My second question is a two-parter, the first comes from George Carlin: Can God make a rock so big He himself can’t lift it, and are there any “Last Fan Standing” questions you yourself can’t answer?
Oh, I don’t know any of the trivia. It doesn’t matter, I don’t have to. But I can enjoy it with someone who tears it up. I’ve toured with the military with this game too. We did a base in Guam, and the commander of the base was one of the last two guys, and his subordinate was the guy he was trying to defeat. His men were going crazy, cheering for different guys. He finally won because his kids always watch SpongeBob SquarePants, and that was the category, and he killed it. The commander won everything.
It’s a fun environment to play because someone can come from behind, someone can come out of nowhere, someone meek and shy can take it all, the big braggadocio folds at the end. We’ve had a lot of good conclusions.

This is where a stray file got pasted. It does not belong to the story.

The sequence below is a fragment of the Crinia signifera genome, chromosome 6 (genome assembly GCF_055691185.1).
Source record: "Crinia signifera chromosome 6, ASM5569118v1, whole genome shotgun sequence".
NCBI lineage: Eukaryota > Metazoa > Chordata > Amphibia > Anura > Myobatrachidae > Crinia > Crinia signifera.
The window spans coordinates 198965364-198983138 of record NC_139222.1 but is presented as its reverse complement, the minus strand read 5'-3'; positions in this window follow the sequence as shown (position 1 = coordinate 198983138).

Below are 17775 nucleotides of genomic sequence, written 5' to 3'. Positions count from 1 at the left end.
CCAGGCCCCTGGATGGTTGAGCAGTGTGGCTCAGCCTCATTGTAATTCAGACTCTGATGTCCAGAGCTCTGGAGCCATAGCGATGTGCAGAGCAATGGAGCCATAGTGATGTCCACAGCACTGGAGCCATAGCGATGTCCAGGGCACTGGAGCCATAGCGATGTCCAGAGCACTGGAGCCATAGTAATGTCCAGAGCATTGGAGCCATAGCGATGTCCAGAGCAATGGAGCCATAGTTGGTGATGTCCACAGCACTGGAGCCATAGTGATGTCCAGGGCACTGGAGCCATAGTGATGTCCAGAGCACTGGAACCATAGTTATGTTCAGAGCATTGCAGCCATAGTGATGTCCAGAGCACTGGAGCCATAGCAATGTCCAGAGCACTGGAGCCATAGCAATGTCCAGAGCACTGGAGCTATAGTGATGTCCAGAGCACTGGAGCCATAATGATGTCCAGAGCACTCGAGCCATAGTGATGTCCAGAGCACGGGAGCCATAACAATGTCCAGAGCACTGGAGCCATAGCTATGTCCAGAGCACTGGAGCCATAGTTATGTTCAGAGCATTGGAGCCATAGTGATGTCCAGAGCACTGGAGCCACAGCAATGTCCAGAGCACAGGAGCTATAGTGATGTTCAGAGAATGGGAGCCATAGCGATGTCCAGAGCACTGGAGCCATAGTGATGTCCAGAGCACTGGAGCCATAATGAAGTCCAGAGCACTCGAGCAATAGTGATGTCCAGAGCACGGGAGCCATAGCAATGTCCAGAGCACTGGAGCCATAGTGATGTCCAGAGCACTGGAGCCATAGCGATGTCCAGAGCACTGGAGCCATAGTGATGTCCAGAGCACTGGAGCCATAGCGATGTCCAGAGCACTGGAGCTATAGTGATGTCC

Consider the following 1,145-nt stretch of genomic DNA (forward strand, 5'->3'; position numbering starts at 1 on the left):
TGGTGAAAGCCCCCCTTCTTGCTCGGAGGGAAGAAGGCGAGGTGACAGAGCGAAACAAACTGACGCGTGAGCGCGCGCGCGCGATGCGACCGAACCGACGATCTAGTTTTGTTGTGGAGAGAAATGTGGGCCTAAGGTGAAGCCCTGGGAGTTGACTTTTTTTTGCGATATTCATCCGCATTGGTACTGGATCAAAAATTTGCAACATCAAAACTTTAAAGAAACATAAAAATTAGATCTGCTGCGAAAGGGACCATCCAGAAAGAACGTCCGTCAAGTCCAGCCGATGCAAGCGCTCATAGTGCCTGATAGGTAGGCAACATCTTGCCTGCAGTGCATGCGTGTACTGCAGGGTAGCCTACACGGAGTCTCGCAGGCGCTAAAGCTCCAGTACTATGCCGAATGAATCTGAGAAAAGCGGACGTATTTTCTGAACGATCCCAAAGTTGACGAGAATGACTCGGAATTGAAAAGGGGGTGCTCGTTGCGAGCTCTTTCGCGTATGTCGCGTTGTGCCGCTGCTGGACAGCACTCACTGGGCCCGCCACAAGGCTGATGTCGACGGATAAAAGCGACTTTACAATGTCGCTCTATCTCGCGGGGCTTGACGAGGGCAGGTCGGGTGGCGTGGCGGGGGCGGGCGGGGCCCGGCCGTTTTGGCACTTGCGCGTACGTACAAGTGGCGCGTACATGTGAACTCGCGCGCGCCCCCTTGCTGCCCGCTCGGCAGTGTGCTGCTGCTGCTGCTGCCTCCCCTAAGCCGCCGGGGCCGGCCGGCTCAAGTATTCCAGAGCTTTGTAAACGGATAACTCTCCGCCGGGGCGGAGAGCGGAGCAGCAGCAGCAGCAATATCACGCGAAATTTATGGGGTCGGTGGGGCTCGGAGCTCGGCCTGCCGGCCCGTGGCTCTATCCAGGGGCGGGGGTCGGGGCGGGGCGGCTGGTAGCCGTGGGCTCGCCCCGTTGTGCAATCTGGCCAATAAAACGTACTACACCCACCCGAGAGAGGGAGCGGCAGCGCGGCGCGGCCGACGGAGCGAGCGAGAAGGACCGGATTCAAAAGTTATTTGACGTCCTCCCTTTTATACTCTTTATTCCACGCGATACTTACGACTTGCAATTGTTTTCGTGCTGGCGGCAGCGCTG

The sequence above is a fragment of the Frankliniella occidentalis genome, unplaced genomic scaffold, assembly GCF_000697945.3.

We may actually get some swag from a certain movie, Evil Dead Rise, for the winner. Just saying it is all.
What can we expect from Evil Dead Rise? And where will you be on April 21?
I’ll be on the road. I’m gonna see it in one of these cities. I want to sit in the back, pull my hat down, get some buttered popcorn, and laugh my ass off. I can’t wait.
What can you expect? You can expect to be very troubled. I think [writer/director] Lee Cronin did an absolute bang-up job. He’s a really good filmmaker, and we supported him like crazy. We’re good little producers, I feel, because we don’t really say no that much to these directors. We support the shit out of these guys. That’s what we do. You want that, as a young filmmaker. It’s not Lee’s first rodeo, but he’s not a seasoned vet. We also have to make sure he stays in the Evil Dead sandbox.
And how are you going to be staying in the Evil Dead sandbox? I know they’ll be doing animation in the future.